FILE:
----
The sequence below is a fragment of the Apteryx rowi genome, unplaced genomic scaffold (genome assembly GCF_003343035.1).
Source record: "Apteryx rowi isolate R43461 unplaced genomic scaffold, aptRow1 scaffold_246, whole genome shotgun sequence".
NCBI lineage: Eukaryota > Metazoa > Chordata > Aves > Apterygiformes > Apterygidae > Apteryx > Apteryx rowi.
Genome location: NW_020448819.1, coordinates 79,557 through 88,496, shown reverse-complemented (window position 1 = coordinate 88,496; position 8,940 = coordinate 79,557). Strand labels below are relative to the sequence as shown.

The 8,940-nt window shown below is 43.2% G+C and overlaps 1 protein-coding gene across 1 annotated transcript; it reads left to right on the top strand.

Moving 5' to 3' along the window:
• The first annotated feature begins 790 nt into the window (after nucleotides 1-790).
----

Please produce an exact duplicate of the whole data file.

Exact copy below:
The sequence below is a fragment of the Apteryx rowi genome, unplaced genomic scaffold (genome assembly GCF_003343035.1).
Source record: "Apteryx rowi isolate R43461 unplaced genomic scaffold, aptRow1 scaffold_246, whole genome shotgun sequence".
NCBI lineage: Eukaryota > Metazoa > Chordata > Aves > Apterygiformes > Apterygidae > Apteryx > Apteryx rowi.
Genome location: NW_020448819.1, coordinates 79,557 through 88,496, shown reverse-complemented (window position 1 = coordinate 88,496; position 8,940 = coordinate 79,557). Strand labels below are relative to the sequence as shown.

The 8,940-nt window shown below is 43.2% G+C and overlaps 1 protein-coding gene across 1 annotated transcript; it reads left to right on the top strand.

Moving 5' to 3' along the window:
• The first annotated feature begins 790 nt into the window (after nucleotides 1-790).